Ian Desmond led the charge in the Nationals' 7-3 win over the Cubs tonight, going 3-for-4, coming up a triple shy of the cycle and notching three RBIs.
According to Davey Johnson, this offensive outburst came after Desmond noticed he'd made an unintentional adjustment that might have been affecting his timing at the plate.
Desmond told Johnson that he noticed he'd moved up in the box a bit recently, and while his positioning might have been just a couple inches closer to the pitcher than he'd normally like, that can sometimes make all the difference. Desmond was able to self-adjust, and he struck the ball well three times tonight, including a line drive homer in the fourth and a double to right-center in the fifth.
"He's just been moving up in the box, they've been throwing him a lot of offspeed stuff," Johnson said. "I said sometimes you can do that subconsciously. You start inching towards the pitcher. And then you start looking at your contact points. It's always little things. Frank Robinson did the same thing, started moving up and I said something to him and he went off."
The offensive production from Desmond, Danny Espinosa (1-for-4 with a two-run double) and Kurt Suzuki (1-for-3 with a two-run double) gave Ross Detwiler some early run support and allowed him to settle in after a bit of a slow start.
Detwiler allowed two runs on five hits over his first three innings but ended up holding the Cubs to just those two runs over his 6 2/3 of work.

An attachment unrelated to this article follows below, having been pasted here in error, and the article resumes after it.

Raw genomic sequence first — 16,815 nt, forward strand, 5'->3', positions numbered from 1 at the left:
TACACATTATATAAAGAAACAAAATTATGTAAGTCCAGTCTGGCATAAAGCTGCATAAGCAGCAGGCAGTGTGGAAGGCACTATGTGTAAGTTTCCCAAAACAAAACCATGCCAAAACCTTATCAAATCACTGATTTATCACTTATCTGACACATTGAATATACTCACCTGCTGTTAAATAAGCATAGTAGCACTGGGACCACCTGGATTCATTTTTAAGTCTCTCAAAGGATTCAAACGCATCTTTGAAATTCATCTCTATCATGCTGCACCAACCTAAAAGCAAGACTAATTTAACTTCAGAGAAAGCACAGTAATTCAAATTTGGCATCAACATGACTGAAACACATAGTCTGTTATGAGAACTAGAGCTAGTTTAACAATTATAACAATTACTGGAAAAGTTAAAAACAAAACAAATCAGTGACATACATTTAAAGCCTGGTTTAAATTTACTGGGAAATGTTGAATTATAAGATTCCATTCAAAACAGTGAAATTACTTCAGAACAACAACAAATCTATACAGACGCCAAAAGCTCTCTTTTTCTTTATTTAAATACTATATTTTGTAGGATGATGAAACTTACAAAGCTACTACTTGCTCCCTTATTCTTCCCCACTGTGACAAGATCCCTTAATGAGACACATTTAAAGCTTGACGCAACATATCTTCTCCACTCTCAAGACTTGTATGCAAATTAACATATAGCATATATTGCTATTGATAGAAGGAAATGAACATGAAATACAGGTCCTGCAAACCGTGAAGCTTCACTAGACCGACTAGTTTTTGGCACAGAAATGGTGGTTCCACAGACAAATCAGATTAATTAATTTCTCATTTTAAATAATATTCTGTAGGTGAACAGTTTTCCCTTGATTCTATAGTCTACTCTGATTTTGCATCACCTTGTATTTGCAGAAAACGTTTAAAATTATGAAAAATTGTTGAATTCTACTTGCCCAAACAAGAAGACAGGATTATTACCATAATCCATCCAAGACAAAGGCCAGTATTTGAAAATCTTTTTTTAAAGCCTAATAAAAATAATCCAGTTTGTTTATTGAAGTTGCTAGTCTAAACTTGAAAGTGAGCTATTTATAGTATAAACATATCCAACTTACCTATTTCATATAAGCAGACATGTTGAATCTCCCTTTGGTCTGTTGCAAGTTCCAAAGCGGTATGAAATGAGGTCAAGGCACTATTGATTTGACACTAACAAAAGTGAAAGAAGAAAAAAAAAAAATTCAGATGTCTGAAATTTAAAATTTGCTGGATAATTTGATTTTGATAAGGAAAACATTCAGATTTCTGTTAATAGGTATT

"Det pitched a good ballgame," Johnson said. "That was a game where he learned that he had to mix in some curveballs. Pretty good fastball-hitting club and after about the third inning (he) started mixing in more curveballs. Getting ahead and made it easy for him. He wasn't real happy when I hooked him (with two outs in the seventh) but that's good, I like that.
"I didn't really like the matchup and he'd thrown 90 pitches. And we've got other guys on the ballclub that need some work, too. So it was a good spot to get (Craig) Stammen some work."
Detwiler appeared to grimace when moving to cover first base on a grounder to the right side in the seventh inning, and while the left-hander said after the game that he felt fine, Johnson noticed a little something off about his starter today.
"I don't know what it was, but coming in between innings, he looked like he was getting out of bed or something," Johnson said. "He really looked down. But he was still throwing good. Just when he'd come in after the inning, he didn't look his usually perky self. But still a heck of a ballgame."
Pitching for the first time in a week, Stammen allowed one run over the final 2 1/3 innings and struck out two.
The Nats were able to put up seven runs tonight without Jayson Werth and Bryce Harper, their No. 2 and 3 hitters on opening day. It looks like Werth will land on the DL tomorrow with a slight strain of his right hamstring, with outfielder Eury Perez coming up from Triple-A Syracuse to fill Werth's spot on the Nats' 25-man roster.
As for Harper, Johnson said the 20-year-old will likely be back in the lineup tomorrow after having a minor operation last night to get rid of an ingrown toenail on his right foot.
"Harper should be OK for tomorrow," Johnson said. "His toe looked a lot better. The redness and all that was a lot better today, so he'll probably be all over me tomorrow. But it's big when your three-hole hitter's out of there and you score a bunch of runs. That's big."
If you're interested in seeing Harper's gross surgically repaired toe, here you go. Harper tweeted a picture of it just a few minutes ago. Enjoy.